Disputation: Anna-Marie Winter

PhD candidate Anna-Marie Winter at the Department of Biosciences will be defending the thesis "Nonlinearity, irreversibility and surprise – managing Atlantic cod under climate change" for the degree of Philosophiae Doctor.

Profile picture of Anna-Marie Winter

Anna-Marie Winter. Photo: private.

The disputation will be live streamed using Zoom. The host of the session will moderate the technicalities while the chair of the defence will moderate the disputation.

Ex auditorio questions: The chair of the defence will invite the audience to ask ex auditorio questions either written or oral. This can be requested by clicking "Participants" followed by clicking "Raise hand". 

The meeting opens for participation just before 1.15 PM, and closes for new participants approximately 15 minutes after the defense has begun.

Trial lecture 

"Ocean warming impacts on exploited food webs - patterns and consequences for fisheries management"

Main research findings

What drives the collapse and what drives the recovery of a fish stock in a changing environment? Illustrated by the example of Atlantic cod, this thesis elaborates on impacts of fishing, ocean warming, ocean acidification and spawner characteristics on recruitment dynamics, which can individually or synergistically influence the population trajectory. The response of the fish population can be surprising and abrupt, if climate change passes an optimum-an increasingly likely situation in future. In the extreme case, the underlining biology irreversibly shifts and invasive management measures are necessary to conserve the fish. In Atlantic cod, such a “regime shift” towards lower productivity may be the reason why the rebuilding of many fish stocks stagnates despite fishing restrictions.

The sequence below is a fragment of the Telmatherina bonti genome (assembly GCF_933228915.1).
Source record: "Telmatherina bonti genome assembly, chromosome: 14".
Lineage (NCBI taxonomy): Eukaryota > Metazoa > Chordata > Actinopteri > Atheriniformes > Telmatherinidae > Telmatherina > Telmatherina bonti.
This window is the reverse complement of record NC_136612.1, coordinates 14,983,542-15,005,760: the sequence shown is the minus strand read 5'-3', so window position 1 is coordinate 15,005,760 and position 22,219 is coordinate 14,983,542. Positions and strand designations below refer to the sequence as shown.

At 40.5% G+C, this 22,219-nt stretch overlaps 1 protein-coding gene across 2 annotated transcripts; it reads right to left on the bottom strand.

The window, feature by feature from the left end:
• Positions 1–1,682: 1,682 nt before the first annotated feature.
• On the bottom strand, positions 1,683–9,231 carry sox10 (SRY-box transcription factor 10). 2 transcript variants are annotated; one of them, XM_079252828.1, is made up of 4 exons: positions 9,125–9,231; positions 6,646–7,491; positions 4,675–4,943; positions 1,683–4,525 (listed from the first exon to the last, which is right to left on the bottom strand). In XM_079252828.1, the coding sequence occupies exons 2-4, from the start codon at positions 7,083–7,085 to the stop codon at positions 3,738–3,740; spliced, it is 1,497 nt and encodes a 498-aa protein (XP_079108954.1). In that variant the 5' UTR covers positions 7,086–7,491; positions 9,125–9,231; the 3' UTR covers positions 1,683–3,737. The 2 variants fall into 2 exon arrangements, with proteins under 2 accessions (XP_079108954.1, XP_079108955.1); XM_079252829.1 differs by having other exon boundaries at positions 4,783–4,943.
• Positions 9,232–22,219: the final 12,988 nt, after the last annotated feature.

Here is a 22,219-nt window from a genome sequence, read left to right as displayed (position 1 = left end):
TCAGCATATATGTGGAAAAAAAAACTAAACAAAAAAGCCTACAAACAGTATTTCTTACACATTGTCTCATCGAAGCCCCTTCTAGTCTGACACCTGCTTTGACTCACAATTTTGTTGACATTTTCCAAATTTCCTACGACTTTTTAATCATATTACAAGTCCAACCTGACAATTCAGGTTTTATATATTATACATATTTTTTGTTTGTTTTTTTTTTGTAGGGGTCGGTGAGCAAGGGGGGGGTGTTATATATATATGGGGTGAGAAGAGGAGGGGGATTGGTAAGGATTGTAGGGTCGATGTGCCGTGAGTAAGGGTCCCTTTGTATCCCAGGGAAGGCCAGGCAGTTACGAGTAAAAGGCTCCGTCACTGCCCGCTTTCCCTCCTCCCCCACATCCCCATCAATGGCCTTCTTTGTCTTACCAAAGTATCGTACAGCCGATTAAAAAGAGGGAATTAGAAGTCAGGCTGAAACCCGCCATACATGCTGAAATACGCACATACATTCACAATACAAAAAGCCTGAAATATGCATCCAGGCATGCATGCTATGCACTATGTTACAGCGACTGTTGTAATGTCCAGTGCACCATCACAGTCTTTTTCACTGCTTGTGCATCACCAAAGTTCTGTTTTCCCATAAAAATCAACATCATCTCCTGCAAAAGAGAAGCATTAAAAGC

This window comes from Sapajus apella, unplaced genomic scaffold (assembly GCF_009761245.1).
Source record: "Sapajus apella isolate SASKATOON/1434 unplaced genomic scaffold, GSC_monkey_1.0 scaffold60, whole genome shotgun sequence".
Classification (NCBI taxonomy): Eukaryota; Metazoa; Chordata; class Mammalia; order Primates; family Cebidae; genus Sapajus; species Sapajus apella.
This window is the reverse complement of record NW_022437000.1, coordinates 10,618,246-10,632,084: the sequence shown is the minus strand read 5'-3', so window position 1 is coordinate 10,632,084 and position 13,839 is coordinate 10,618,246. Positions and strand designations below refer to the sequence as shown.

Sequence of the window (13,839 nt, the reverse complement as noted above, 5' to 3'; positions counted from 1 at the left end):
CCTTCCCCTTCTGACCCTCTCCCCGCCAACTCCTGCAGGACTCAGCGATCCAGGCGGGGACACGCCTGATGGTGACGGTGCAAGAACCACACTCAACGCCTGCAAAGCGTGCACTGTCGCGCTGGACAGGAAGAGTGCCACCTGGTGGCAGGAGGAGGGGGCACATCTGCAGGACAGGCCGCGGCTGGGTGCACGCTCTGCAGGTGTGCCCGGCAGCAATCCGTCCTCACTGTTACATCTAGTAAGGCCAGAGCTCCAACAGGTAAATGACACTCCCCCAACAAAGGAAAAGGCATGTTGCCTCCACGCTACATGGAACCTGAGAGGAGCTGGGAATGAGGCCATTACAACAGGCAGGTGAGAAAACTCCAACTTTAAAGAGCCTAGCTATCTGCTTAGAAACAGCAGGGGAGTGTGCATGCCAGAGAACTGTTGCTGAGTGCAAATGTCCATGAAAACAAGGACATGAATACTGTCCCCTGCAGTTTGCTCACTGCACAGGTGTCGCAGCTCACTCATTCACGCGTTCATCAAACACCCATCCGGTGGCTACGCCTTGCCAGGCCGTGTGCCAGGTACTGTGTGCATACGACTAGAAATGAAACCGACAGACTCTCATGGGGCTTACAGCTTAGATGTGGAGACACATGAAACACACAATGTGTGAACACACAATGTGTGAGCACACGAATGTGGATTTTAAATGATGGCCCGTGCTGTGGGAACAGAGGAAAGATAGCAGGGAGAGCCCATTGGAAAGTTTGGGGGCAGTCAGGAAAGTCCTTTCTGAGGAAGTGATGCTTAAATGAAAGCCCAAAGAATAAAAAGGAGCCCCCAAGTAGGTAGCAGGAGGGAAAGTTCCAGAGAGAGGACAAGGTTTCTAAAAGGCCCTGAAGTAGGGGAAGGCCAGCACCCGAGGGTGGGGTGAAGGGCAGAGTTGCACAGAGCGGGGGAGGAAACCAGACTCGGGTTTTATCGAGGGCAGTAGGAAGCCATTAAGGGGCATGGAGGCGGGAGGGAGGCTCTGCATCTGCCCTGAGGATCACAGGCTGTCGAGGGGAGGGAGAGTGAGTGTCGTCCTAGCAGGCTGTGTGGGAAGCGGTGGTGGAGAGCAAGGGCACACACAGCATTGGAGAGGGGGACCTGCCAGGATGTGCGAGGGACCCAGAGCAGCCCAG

Nonlinear dynamics are challenging from a scientific perspective, because they are difficult to detect and predict; and from a management perspective, because strategies need to be precautionary, adaptive and based on the latest science. Drawing from insights on climate change driven productivity changes and the importance of a policy and institutional framework that acknowledges these, this thesis ends with suggestions for scientifically informed, ecosystem-based and precautionary management practices that can improve the state of fisheries and allow for a viable fishery in the future.


Department of Biosciences

Published May 7, 2021 12:06 PM - Last modified Feb. 4, 2022 1:45 PM